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ORANGE COUNTY PERSPECTIVE : Hold the Champagne, Please

It’s been nearly a year since the $310-million Thomas F. Riley Terminal opened at John Wayne Airport, and the initial kinks, for the most part, have been worked out. The new passenger terminal, just north of the quaint original facility, signaled that a modern era of air travel in Orange County had arrived.

But having the terminal still hasn’t stilled serious discussions about safety, noise and air traffic at John Wayne. Questions remain as the passenger facility approaches its first anniversary Monday, with a celebration planned for the next day.

Recently, for example, a pilot who flies Boeing 757s out of John Wayne voiced doubts in a Times interview about the safety of a 500-foot power cutoff procedure used by some airlines to meet local noise standards, which are among the strictest in the nation. Some pilots have dubbed the cutoff “an accident waiting to happen,” and the Federal Aviation Administration announced it is studying the procedure.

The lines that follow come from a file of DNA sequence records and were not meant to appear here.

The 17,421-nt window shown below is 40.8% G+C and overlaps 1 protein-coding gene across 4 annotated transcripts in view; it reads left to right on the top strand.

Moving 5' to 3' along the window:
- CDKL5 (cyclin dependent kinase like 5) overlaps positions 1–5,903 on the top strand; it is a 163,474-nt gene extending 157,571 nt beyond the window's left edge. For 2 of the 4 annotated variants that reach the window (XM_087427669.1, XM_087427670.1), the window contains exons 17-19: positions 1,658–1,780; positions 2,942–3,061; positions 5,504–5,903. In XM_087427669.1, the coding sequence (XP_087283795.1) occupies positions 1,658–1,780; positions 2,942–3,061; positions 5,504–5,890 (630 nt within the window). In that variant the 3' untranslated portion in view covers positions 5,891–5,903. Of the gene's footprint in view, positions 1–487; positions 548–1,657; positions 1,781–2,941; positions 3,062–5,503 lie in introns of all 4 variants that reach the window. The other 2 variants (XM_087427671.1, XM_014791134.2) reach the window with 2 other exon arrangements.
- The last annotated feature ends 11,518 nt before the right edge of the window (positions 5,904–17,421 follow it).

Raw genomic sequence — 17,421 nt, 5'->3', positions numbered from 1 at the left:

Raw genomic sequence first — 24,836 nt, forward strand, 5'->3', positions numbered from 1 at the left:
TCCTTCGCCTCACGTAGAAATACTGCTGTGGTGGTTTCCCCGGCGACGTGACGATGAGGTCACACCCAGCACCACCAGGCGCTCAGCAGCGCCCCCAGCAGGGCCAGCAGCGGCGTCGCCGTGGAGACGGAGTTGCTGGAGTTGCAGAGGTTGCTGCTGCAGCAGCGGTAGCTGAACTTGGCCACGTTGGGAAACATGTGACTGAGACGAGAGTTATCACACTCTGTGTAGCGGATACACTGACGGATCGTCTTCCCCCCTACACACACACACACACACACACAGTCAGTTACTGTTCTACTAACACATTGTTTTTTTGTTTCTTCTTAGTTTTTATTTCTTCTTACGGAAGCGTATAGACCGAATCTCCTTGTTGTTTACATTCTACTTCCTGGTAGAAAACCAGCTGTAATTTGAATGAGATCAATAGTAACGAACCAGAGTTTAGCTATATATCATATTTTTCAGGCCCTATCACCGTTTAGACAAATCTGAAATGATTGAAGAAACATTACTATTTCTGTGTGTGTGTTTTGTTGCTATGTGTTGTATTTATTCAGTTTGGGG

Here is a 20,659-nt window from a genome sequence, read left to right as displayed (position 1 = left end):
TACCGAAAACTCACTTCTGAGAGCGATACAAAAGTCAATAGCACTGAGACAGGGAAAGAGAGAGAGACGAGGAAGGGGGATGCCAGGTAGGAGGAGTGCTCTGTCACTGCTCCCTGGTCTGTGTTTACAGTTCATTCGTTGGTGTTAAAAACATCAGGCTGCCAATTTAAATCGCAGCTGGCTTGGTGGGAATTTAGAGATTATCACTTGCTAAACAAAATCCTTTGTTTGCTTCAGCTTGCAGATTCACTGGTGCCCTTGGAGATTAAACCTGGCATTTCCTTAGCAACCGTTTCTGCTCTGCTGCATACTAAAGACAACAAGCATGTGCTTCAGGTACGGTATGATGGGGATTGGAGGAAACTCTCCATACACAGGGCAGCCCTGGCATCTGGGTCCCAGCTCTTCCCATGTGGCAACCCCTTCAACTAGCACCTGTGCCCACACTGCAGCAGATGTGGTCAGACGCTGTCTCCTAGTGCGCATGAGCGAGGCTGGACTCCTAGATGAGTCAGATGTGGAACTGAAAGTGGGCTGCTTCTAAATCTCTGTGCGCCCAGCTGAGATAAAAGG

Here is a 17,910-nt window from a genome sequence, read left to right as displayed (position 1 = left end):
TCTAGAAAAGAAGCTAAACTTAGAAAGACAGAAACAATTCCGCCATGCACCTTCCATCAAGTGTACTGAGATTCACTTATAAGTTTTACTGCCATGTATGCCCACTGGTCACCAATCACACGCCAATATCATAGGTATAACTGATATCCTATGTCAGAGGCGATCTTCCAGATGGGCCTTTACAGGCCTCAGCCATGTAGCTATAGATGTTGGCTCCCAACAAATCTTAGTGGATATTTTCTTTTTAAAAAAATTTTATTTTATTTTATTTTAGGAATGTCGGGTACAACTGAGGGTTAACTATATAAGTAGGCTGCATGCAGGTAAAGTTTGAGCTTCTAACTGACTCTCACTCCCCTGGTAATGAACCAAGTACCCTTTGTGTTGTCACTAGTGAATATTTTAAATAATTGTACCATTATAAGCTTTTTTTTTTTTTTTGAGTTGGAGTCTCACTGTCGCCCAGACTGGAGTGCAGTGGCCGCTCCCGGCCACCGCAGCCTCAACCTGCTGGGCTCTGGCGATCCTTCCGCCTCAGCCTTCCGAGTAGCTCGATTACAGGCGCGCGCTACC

The pilot, Peter Murray, maintained that the procedure occupies too much pilot attention at a crucial time during takeoff. He also said pilots were concerned that the steep angle required in some takeoffs limits their visibility.

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In addition, he made critical comments about the length of John Wayne’s runway, which at 5,700 feet is shorter than most airport runways, and about the absence of center-line lights to help in night landings.

The safety questions addressed in these comments must eventually be answered by airport administrators and the FAA. Area residents and airline passengers deserve responses.

But although safety is paramount, it is not the only concern at John Wayne. The new terminal was built only after lawsuits about noise, pending for many years, were settled. Surrounding neighborhoods were assured that noise levels would be kept at a minimum.

If a takeoff procedure or any other aspect of airport operation is eventually determined to be unsafe, it must be banned. However, that doesn’t mean noise levels can be increased.

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Runway length and other issues must receive full discussion, and safety must be the first priority. Noise agreements will also have to be preserved.

If all these can be satisfactorily addressed, there will be reason to celebrate not only the terminal’s first anniversary but all future anniversaries as well.


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